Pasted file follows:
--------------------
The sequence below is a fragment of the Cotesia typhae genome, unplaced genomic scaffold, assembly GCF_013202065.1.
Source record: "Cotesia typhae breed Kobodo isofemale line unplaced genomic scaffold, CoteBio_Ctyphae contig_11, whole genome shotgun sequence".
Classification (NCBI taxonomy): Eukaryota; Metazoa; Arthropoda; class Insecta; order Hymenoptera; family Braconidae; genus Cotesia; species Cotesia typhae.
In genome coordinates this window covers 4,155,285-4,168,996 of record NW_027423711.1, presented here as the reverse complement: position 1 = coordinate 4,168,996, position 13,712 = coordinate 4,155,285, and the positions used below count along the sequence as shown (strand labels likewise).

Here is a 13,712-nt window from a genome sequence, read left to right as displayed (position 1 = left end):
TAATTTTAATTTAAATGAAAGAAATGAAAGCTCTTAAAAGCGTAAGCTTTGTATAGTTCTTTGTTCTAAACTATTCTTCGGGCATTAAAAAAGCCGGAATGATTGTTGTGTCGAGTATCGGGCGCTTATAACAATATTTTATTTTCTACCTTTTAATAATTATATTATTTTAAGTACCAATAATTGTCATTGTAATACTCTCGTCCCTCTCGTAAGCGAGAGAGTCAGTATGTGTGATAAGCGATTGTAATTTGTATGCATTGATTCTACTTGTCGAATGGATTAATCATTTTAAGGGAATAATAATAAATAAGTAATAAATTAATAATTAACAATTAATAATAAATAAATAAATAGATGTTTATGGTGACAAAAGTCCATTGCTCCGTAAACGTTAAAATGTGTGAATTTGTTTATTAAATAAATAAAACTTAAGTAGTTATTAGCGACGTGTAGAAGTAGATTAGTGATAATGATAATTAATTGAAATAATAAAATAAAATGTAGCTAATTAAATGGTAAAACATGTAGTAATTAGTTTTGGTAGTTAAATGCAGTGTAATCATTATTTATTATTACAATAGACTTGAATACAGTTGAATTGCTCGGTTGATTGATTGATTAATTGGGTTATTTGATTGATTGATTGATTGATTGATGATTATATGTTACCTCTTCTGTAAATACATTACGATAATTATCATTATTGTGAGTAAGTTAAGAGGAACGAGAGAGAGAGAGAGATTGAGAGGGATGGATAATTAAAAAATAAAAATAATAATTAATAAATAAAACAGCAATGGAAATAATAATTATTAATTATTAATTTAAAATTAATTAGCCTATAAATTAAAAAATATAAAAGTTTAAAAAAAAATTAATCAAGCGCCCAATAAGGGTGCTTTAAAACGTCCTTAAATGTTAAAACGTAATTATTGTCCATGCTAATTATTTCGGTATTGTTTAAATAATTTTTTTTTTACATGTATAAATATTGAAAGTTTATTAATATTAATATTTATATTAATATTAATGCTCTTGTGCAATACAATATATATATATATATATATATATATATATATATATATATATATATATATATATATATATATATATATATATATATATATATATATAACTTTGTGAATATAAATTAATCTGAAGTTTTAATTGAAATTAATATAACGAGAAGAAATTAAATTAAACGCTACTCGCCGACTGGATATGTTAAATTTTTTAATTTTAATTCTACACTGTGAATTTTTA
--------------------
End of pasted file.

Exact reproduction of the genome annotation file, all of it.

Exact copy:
The sequence below is a fragment of the Cotesia typhae genome, unplaced genomic scaffold, assembly GCF_013202065.1.
Source record: "Cotesia typhae breed Kobodo isofemale line unplaced genomic scaffold, CoteBio_Ctyphae contig_11, whole genome shotgun sequence".
Classification (NCBI taxonomy): Eukaryota; Metazoa; Arthropoda; class Insecta; order Hymenoptera; family Braconidae; genus Cotesia; species Cotesia typhae.
In genome coordinates this window covers 4,155,285-4,168,996 of record NW_027423711.1, presented here as the reverse complement: position 1 = coordinate 4,168,996, position 13,712 = coordinate 4,155,285, and the positions used below count along the sequence as shown (strand labels likewise).

Here is a 13,712-nt window from a genome sequence, read left to right as displayed (position 1 = left end):
TAATTTTAATTTAAATGAAAGAAATGAAAGCTCTTAAAAGCGTAAGCTTTGTATAGTTCTTTGTTCTAAACTATTCTTCGGGCATTAAAAAAGCCGGAATGATTGTTGTGTCGAGTATCGGGCGCTTATAACAATATTTTATTTTCTACCTTTTAATAATTATATTATTTTAAGTACCAATAATTGTCATTGTAATACTCTCGTCCCTCTCGTAAGCGAGAGAGTCAGTATGTGTGATAAGCGATTGTAATTTGTATGCATTGATTCTACTTGTCGAATGGATTAATCATTTTAAGGGAATAATAATAAATAAGTAATAAATTAATAATTAACAATTAATAATAAATAAATAAATAGATGTTTATGGTGACAAAAGTCCATTGCTCCGTAAACGTTAAAATGTGTGAATTTGTTTATTAAATAAATAAAACTTAAGTAGTTATTAGCGACGTGTAGAAGTAGATTAGTGATAATGATAATTAATTGAAATAATAAAATAAAATGTAGCTAATTAAATGGTAAAACATGTAGTAATTAGTTTTGGTAGTTAAATGCAGTGTAATCATTATTTATTATTACAATAGACTTGAATACAGTTGAATTGCTCGGTTGATTGATTGATTAATTGGGTTATTTGATTGATTGATTGATTGATTGATGATTATATGTTACCTCTTCTGTAAATACATTACGATAATTATCATTATTGTGAGTAAGTTAAGAGGAACGAGAGAGAGAGAGAGATTGAGAGGGATGGATAATTAAAAAATAAAAATAATAATTAATAAATAAAACAGCAATGGAAATAATAATTATTAATTATTAATTTAAAATTAATTAGCCTATAAATTAAAAAATATAAAAGTTTAAAAAAAAATTAATCAAGCGCCCAATAAGGGTGCTTTAAAACGTCCTTAAATGTTAAAACGTAATTATTGTCCATGCTAATTATTTCGGTATTGTTTAAATAATTTTTTTTTTACATGTATAAATATTGAAAGTTTATTAATATTAATATTTATATTAATATTAATGCTCTTGTGCAATACAATATATATATATATATATATATATATATATATATATATATATATATATATATATATATATATATATATATATATATATATATATATAACTTTGTGAATATAAATTAATCTGAAGTTTTAATTGAAATTAATATAACGAGAAGAAATTAAATTAAACGCTACTCGCCGACTGGATATGTTAAATTTTTTAATTTTAATTCTACACTGTGAATTTTTA